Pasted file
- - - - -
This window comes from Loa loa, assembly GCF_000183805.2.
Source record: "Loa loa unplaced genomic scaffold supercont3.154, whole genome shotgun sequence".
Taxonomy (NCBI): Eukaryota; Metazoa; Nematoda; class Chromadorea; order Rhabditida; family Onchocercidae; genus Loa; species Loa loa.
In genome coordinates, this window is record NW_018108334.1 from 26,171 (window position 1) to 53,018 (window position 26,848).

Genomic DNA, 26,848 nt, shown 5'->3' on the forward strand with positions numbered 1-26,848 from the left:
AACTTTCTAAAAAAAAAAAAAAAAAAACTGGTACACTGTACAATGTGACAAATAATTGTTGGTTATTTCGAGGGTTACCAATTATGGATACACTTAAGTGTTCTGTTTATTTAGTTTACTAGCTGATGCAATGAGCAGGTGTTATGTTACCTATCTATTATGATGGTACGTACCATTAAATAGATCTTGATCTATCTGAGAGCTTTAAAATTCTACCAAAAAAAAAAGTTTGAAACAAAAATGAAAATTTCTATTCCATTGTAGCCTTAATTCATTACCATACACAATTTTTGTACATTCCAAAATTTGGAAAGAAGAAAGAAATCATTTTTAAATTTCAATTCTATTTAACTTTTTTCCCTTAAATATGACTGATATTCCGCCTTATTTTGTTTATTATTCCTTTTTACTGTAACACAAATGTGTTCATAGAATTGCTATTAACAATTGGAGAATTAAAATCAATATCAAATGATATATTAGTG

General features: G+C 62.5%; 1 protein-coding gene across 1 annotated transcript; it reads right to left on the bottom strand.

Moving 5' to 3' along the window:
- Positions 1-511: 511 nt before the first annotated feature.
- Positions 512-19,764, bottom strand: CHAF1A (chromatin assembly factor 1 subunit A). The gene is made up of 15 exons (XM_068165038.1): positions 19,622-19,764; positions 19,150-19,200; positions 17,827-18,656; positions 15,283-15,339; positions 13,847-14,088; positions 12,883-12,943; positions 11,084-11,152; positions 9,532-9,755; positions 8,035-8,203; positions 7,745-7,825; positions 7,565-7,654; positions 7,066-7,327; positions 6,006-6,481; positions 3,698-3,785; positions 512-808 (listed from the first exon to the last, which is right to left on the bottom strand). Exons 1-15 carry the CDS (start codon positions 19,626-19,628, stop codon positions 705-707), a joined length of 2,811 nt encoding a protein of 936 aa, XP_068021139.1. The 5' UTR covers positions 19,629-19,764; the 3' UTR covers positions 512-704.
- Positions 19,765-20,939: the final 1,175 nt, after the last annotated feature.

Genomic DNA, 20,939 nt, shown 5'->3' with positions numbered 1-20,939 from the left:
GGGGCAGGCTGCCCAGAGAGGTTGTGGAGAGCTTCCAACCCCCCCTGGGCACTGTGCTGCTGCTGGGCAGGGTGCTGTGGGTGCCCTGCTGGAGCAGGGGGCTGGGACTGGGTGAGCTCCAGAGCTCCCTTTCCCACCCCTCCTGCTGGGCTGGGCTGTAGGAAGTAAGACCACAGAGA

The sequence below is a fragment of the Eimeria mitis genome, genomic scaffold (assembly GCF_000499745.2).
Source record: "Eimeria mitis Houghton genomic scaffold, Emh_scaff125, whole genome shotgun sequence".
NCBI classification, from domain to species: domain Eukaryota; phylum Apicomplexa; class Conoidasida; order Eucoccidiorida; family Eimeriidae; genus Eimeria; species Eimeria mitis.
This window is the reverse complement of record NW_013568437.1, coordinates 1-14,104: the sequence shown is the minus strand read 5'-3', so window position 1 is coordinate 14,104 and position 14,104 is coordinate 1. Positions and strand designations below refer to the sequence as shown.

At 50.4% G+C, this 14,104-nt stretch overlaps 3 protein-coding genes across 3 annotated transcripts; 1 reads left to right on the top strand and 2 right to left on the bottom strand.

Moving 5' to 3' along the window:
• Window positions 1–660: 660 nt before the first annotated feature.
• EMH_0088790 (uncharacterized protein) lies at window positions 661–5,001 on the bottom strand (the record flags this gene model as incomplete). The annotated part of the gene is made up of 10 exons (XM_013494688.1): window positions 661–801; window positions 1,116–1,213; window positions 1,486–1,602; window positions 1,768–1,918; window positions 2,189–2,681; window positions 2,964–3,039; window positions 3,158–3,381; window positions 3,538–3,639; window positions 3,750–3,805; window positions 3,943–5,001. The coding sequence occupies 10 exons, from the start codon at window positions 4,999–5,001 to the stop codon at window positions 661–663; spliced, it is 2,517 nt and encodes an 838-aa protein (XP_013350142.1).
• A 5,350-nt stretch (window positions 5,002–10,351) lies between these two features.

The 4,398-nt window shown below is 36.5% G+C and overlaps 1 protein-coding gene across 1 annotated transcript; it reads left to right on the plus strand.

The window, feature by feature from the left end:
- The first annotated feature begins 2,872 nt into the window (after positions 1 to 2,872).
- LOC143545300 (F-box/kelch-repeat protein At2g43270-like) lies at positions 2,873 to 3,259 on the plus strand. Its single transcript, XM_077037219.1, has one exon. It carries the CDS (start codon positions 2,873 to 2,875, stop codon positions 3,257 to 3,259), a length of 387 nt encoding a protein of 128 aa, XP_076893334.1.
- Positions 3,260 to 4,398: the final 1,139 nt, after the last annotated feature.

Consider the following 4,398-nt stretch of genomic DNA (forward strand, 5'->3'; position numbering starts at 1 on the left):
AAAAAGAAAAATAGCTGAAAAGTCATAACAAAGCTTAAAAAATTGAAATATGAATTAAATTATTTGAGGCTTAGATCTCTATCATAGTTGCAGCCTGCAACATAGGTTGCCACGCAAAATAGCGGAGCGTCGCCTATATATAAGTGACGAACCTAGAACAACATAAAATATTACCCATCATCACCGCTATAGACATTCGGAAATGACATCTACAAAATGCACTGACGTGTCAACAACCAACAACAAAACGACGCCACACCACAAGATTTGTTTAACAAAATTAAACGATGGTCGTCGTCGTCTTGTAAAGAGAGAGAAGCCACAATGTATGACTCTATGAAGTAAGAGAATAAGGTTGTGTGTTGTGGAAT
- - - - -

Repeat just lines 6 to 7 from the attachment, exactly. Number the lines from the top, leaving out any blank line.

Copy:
AACTTTCTAAAAAAAAAAAAAAAAAAACTGGTACACTGTACAATGTGACAAATAATTGTTGGTTATTTCGAGGGTTACCAATTATGGATACACTTAAGTGTTCTGTTTATTTAGTTTACTAGCTGATGCAATGAGCAGGTGTTATGTTACCTATCTATTATGATGGTACGTACCATTAAATAGATCTTGATCTATCTGAGAGCTTTAAAATTCTACCAAAAAAAAAAGTTTGAAACAAAAATGAAAATTTCTATTCCATTGTAGCCTTAATTCATTACCATACACAATTTTTGTACATTCCAAAATTTGGAAAGAAGAAAGAAATCATTTTTAAATTTCAATTCTATTTAACTTTTTTCCCTTAAATATGACTGATATTCCGCCTTATTTTGTTTATTATTCCTTTTTACTGTAACACAAATGTGTTCATAGAATTGCTATTAACAATTGGAGAATTAAAATCAATATCAAATGATATATTAGTG

General features: G+C 62.5%; 1 protein-coding gene across 1 annotated transcript; it reads right to left on the bottom strand.